• If you can, plug your laptop directly into your ethernet over relying on Wi-Fi. I know it’s old school, but it really is faster and more reliable.
  • Do a deep dive into getting to know your meeting technology (aka your VaaS provider). Make use of the plenty online tutorials for how to use platforms like Zoom and Microsoft Teams.
  • Using high-quality headset with noise cancellation for the near and far end vastly improves your focus during lessons.
  • Make sure you have the contact information for technical support handy if available.
  • Download the meeting application ahead of time or have it ready to go in your browser.
  • Make the mistake of assuming everything will run smoothly. This new medium requires tools and preparation.

Do Test Calls

  • Check privacy settings to allow access for your mic/camera.
  • Do test video calls with other teachers to get familiar with distance learning.
    • Check links and invitation permissions.
    • Play with volumes, the audio quality of your headset vs. the mic built into your computer, how to mute yourself or meeting participants.
    • Test advances features like how to administer breakout rooms, screen sharing, sign in/ attendance, and virtual hand raising.
  • If your lesson includes props or demonstrations, practice these first to make sure that the far end can see and understand what you are presenting.
  • Record your test calls and it playback to see how it looks remotely and tweak as needed.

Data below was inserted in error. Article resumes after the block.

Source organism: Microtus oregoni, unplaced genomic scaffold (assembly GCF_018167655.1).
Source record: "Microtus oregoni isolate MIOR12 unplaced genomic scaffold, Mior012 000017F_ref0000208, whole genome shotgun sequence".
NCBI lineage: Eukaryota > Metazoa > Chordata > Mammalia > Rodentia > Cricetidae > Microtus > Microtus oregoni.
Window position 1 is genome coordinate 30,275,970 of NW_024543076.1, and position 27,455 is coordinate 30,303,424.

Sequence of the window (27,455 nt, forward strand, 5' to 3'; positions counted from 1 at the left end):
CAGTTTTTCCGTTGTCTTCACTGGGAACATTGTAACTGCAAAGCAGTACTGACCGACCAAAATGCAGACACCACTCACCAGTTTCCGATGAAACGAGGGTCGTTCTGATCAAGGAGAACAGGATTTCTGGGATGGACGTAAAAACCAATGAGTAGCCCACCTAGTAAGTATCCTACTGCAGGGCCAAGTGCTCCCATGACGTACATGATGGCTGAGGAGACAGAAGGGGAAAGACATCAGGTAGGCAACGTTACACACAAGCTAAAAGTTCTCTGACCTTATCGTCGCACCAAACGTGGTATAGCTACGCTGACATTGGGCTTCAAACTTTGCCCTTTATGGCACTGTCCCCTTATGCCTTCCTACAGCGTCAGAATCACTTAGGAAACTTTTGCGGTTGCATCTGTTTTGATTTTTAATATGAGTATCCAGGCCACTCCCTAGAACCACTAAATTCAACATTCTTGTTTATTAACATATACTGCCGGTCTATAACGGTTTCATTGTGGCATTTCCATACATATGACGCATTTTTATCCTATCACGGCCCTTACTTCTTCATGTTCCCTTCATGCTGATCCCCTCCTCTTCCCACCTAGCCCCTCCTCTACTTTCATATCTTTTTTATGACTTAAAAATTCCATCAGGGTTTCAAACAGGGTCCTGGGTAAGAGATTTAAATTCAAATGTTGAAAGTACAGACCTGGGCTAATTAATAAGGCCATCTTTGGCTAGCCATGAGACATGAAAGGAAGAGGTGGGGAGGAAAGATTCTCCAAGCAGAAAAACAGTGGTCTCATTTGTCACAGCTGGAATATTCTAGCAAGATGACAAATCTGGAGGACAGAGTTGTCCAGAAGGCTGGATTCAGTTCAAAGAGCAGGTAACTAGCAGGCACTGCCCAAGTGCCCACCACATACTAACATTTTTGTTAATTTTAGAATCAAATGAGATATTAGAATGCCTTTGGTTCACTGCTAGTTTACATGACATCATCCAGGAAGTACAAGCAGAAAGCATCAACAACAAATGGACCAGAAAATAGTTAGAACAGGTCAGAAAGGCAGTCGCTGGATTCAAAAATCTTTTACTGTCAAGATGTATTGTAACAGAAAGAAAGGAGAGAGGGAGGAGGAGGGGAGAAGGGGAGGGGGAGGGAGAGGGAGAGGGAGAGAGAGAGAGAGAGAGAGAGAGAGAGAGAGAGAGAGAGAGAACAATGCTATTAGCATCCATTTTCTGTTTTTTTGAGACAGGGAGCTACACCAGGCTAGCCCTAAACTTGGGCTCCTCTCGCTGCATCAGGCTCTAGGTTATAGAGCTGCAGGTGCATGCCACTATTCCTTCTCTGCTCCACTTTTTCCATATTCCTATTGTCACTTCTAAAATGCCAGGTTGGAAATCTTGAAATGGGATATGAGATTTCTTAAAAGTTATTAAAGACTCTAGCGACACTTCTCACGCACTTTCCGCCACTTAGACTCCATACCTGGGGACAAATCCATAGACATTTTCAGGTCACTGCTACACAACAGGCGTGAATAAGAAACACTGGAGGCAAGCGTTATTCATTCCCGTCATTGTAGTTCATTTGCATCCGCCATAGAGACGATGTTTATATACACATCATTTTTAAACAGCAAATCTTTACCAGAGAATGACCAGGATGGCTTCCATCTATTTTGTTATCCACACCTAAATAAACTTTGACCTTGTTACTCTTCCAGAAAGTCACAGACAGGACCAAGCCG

• Don’t forget there will always be unforeseen variables such as, sunny vs. rainy days affecting lighting or, pets and/or children getting rowdy in the background. Although these things can be unavoidable, you can try to prepare.

Live Virtual Lessons

  • Close any applications on your laptop that you’re not using in your lesson. Anything that’s open may be visible when sharing content.
  • Get on the call five minutes early. On some platforms, no one can join the meeting until the host has started the call. Starting early also allows for a bit of small talk before the lesson.
  • Look at the camera so that you make eye contact with your audience at the far end.
  • Teach as if you are in the same room. Chat with the students, explain clearly, repeat if necessary, and run through instructions.
  • Encourage interaction to keep students’ attention.
  • Allot time for independent work (while still connected) to answer a prompt or practice a technique, just as if you would in the classroom.
  • Encourage feedback – ask your students if they have any ideas for improvement.
  • End lesson strong. reiterate key takeaways, set expectations for the next meeting, and preview what’s in store for the next lesson.
  • Don’t forget to hang up the call! Students can hear and see everything that you do and say until you hang up.

It has been great to see the educators in my network rise to the challenge of remote instruction. We all need to remember that everyone is working in unique and challenging circumstances right now, so it’s especially important to be patient, and help others as they learn to connect and engage online.